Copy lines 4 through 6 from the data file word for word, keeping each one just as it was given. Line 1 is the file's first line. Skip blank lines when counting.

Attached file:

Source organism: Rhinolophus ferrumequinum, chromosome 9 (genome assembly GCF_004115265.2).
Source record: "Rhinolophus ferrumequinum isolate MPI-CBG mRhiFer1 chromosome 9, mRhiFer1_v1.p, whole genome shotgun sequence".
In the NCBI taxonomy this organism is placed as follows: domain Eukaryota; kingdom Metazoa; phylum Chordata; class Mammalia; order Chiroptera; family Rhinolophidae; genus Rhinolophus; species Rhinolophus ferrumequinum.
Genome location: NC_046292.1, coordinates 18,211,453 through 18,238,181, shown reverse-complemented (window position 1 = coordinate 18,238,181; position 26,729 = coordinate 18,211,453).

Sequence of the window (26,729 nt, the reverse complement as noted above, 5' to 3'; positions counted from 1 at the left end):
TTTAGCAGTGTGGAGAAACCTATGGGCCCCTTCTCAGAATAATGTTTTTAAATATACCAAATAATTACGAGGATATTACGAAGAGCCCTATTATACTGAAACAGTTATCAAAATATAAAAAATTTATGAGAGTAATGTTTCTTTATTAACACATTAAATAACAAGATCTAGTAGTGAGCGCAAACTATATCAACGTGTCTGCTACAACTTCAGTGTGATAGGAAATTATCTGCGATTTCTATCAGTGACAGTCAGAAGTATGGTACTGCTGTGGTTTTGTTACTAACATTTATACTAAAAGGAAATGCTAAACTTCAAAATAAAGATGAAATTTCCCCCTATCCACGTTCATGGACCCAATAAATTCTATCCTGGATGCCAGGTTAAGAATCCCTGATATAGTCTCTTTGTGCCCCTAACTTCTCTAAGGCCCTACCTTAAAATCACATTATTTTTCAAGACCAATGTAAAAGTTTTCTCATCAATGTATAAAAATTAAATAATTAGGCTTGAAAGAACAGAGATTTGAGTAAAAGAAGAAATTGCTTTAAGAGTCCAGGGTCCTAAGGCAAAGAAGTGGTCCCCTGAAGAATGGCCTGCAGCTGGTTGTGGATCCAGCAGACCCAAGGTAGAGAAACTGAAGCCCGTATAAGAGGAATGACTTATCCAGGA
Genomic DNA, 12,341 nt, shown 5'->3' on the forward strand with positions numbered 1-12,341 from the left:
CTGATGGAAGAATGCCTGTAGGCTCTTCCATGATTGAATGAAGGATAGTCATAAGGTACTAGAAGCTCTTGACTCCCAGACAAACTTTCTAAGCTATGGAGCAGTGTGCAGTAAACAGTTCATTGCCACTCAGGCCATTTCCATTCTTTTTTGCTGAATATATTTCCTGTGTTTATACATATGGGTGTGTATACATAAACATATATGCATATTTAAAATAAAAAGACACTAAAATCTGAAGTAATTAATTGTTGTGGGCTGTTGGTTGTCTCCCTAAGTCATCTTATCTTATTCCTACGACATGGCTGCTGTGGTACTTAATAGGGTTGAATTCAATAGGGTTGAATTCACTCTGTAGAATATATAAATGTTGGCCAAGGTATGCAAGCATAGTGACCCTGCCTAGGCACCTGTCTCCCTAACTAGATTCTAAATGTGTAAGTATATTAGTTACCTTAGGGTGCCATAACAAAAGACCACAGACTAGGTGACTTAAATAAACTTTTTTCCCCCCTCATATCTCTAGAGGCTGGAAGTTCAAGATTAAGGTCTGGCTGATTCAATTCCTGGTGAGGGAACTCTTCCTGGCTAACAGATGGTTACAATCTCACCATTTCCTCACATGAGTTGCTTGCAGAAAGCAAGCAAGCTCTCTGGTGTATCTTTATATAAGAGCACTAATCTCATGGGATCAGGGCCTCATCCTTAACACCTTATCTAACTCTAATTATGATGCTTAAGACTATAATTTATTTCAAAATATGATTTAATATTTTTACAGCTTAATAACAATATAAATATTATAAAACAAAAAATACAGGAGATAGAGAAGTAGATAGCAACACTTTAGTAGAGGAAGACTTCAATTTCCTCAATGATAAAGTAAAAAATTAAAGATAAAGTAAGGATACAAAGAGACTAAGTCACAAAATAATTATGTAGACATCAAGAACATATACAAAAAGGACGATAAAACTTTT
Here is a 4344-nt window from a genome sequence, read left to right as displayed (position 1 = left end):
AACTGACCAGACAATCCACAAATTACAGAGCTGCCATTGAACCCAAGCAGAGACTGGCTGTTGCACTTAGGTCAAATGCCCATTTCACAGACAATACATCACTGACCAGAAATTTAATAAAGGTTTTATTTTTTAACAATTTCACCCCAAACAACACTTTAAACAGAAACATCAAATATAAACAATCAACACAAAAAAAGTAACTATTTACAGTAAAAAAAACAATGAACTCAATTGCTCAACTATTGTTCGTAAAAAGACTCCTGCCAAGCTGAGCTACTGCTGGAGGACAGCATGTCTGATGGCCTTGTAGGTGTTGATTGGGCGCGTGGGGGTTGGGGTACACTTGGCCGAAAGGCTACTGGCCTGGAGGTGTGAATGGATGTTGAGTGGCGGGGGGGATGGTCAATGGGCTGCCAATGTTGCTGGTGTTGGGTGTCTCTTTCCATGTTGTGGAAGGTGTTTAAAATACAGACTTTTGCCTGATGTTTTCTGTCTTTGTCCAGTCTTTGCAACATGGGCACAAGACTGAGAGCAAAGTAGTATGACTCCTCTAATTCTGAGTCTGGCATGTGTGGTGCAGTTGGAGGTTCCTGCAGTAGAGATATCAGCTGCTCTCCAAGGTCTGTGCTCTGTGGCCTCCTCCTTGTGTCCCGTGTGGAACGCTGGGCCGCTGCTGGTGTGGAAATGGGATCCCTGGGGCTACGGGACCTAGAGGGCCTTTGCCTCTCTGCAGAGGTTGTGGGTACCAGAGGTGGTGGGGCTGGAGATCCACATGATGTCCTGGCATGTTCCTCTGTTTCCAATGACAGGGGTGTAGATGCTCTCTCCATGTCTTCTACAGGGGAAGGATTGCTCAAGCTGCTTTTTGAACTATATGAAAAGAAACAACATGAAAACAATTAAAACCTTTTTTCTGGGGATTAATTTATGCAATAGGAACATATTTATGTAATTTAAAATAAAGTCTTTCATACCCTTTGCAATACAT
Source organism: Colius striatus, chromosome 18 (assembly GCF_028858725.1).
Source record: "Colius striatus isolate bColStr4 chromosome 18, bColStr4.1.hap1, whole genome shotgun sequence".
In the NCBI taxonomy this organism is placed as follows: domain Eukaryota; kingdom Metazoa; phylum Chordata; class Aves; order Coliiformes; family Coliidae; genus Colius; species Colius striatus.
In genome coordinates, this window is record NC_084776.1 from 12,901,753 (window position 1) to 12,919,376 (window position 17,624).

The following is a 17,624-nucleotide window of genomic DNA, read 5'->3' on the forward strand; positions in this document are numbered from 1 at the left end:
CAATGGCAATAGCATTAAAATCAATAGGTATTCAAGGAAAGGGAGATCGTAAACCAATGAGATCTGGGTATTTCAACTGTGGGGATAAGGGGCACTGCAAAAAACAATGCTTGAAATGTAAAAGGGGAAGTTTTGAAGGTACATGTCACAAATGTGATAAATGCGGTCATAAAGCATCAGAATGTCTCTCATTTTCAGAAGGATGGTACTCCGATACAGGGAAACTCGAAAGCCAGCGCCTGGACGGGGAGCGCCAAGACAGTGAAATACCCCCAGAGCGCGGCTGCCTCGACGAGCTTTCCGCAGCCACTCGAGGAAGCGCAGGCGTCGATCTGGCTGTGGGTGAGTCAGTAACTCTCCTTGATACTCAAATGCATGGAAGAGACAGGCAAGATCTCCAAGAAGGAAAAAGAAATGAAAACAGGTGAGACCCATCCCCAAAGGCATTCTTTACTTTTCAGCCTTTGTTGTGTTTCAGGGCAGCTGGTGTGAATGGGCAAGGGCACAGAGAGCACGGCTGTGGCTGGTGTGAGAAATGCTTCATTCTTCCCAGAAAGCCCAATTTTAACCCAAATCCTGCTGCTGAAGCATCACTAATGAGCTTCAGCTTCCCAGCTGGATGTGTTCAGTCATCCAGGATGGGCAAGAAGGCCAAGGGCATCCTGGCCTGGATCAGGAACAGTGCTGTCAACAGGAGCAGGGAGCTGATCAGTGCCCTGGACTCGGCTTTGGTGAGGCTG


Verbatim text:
Genome location: NC_046292.1, coordinates 18,211,453 through 18,238,181, shown reverse-complemented (window position 1 = coordinate 18,238,181; position 26,729 = coordinate 18,211,453).

Sequence of the window (26,729 nt, the reverse complement as noted above, 5' to 3'; positions counted from 1 at the left end):
TTTAGCAGTGTGGAGAAACCTATGGGCCCCTTCTCAGAATAATGTTTTTAAATATACCAAATAATTACGAGGATATTACGAAGAGCCCTATTATACTGAAACAGTTATCAAAATATAAAAAATTTATGAGAGTAATGTTTCTTTATTAACACATTAAATAACAAGATCTAGTAGTGAGCGCAAACTATATCAACGTGTCTGCTACAACTTCAGTGTGATAGGAAATTATCTGCGATTTCTATCAGTGACAGTCAGAAGTATGGTACTGCTGTGGTTTTGTTACTAACATTTATACTAAAAGGAAATGCTAAACTTCAAAATAAAGATGAAATTTCCCCCTATCCACGTTCATGGACCCAATAAATTCTATCCTGGATGCCAGGTTAAGAATCCCTGATATAGTCTCTTTGTGCCCCTAACTTCTCTAAGGCCCTACCTTAAAATCACATTATTTTTCAAGACCAATGTAAAAGTTTTCTCATCAATGTATAAAAATTAAATAATTAGGCTTGAAAGAACAGAGATTTGAGTAAAAGAAGAAATTGCTTTAAGAGTCCAGGGTCCTAAGGCAAAGAAGTGGTCCCCTGAAGAATGGCCTGCAGCTGGTTGTGGATCCAGCAGACCCAAGGTAGAGAAACTGAAGCCCGTATAAGAGGAATGACTTATCCAGGA